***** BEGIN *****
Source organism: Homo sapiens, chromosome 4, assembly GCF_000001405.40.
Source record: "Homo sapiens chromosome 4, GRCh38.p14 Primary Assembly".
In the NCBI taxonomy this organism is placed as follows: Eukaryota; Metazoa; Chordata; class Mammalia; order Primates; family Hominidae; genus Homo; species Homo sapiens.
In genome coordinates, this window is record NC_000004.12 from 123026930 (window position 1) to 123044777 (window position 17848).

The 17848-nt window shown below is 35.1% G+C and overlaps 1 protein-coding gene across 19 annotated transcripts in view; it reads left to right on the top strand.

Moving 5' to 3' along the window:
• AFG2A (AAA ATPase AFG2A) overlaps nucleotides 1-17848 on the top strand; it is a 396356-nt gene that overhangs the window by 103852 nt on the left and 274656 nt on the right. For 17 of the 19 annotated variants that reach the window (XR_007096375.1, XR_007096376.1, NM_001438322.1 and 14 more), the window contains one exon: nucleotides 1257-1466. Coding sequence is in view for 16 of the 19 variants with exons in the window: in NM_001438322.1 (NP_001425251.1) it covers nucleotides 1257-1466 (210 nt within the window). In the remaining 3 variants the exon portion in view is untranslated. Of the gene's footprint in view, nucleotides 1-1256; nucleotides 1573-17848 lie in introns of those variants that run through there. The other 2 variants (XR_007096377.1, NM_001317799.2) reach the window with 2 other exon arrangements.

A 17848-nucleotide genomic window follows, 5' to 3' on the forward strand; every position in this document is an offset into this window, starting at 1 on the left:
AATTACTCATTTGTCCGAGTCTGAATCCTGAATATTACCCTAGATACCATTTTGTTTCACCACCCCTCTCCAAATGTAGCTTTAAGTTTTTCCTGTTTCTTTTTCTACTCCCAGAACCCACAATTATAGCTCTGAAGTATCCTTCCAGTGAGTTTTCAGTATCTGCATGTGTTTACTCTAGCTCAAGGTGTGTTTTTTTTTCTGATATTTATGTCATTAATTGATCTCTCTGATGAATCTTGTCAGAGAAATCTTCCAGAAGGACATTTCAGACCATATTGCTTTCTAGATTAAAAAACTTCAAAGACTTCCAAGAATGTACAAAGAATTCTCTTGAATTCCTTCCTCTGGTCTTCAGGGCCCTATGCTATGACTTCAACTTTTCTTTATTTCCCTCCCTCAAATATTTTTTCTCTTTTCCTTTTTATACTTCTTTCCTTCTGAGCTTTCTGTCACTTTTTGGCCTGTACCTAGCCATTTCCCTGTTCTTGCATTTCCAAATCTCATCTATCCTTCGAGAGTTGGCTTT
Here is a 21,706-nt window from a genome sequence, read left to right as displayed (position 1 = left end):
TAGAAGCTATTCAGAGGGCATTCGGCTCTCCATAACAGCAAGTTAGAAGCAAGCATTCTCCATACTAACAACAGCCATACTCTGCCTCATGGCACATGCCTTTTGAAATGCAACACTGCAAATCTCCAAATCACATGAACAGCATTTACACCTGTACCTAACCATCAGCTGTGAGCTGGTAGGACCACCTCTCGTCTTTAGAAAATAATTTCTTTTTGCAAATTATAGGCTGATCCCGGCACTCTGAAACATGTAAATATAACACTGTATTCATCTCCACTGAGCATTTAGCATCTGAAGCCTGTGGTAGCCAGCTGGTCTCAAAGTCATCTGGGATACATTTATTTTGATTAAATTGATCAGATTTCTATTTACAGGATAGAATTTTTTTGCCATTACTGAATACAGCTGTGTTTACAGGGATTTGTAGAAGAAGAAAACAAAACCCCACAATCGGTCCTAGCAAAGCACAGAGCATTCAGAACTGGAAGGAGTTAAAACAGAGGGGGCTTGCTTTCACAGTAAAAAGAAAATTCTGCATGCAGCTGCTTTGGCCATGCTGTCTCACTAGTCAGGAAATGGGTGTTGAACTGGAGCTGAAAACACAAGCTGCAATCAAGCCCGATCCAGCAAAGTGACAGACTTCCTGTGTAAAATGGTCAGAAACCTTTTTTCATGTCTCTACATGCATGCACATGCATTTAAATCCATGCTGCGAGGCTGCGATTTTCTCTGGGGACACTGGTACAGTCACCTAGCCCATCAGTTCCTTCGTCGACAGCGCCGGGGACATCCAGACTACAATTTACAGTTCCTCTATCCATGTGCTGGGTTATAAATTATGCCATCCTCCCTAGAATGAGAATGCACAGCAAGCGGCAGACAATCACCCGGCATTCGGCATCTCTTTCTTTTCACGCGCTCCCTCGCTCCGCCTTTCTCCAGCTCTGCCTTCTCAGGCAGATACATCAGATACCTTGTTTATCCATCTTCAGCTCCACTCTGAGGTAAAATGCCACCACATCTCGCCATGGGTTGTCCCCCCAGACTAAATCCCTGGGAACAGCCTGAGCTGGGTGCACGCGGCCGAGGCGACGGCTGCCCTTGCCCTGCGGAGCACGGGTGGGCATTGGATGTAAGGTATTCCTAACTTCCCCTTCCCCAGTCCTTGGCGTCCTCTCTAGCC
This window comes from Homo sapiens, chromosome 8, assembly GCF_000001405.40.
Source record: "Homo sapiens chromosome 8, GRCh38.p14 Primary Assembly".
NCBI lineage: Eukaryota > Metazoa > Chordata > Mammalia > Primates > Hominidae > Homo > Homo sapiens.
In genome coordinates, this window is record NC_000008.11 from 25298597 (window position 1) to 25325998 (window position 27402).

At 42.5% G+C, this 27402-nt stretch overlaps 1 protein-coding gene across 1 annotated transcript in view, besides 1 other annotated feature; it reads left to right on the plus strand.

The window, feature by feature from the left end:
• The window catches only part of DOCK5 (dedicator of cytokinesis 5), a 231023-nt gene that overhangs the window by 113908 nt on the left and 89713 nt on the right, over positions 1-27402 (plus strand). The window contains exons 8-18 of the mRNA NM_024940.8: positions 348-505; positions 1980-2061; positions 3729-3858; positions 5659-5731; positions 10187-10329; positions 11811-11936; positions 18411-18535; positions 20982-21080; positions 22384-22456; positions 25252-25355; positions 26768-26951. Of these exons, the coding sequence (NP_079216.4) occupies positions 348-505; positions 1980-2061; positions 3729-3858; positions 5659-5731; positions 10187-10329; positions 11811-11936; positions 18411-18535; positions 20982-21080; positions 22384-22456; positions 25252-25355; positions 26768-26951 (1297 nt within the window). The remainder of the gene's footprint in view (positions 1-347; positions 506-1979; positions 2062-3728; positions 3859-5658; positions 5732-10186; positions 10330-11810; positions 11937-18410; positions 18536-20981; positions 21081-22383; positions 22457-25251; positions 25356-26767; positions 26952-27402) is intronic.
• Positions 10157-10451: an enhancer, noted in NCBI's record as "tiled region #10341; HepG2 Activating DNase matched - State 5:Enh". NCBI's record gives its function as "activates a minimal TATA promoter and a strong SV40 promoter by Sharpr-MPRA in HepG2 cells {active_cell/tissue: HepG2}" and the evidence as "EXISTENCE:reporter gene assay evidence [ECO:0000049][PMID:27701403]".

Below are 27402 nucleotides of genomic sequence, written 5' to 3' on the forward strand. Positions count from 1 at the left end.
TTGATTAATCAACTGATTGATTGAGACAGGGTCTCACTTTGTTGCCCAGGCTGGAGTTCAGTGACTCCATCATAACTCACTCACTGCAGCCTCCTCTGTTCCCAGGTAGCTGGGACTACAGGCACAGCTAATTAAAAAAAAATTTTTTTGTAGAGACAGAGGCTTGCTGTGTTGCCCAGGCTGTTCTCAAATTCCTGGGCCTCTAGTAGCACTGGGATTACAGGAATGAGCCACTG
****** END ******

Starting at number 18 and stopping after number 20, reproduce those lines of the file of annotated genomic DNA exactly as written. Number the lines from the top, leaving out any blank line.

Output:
• The window catches only part of DOCK5 (dedicator of cytokinesis 5), a 231023-nt gene that overhangs the window by 113908 nt on the left and 89713 nt on the right, over positions 1-27402 (plus strand). The window contains exons 8-18 of the mRNA NM_024940.8: positions 348-505; positions 1980-2061; positions 3729-3858; positions 5659-5731; positions 10187-10329; positions 11811-11936; positions 18411-18535; positions 20982-21080; positions 22384-22456; positions 25252-25355; positions 26768-26951. Of these exons, the coding sequence (NP_079216.4) occupies positions 348-505; positions 1980-2061; positions 3729-3858; positions 5659-5731; positions 10187-10329; positions 11811-11936; positions 18411-18535; positions 20982-21080; positions 22384-22456; positions 25252-25355; positions 26768-26951 (1297 nt within the window). The remainder of the gene's footprint in view (positions 1-347; positions 506-1979; positions 2062-3728; positions 3859-5658; positions 5732-10186; positions 10330-11810; positions 11937-18410; positions 18536-20981; positions 21081-22383; positions 22457-25251; positions 25356-26767; positions 26952-27402) is intronic.
• Positions 10157-10451: an enhancer, noted in NCBI's record as "tiled region #10341; HepG2 Activating DNase matched - State 5:Enh". NCBI's record gives its function as "activates a minimal TATA promoter and a strong SV40 promoter by Sharpr-MPRA in HepG2 cells {active_cell/tissue: HepG2}" and the evidence as "EXISTENCE:reporter gene assay evidence [ECO:0000049][PMID:27701403]".

Below are 27402 nucleotides of genomic sequence, written 5' to 3' on the forward strand. Positions count from 1 at the left end.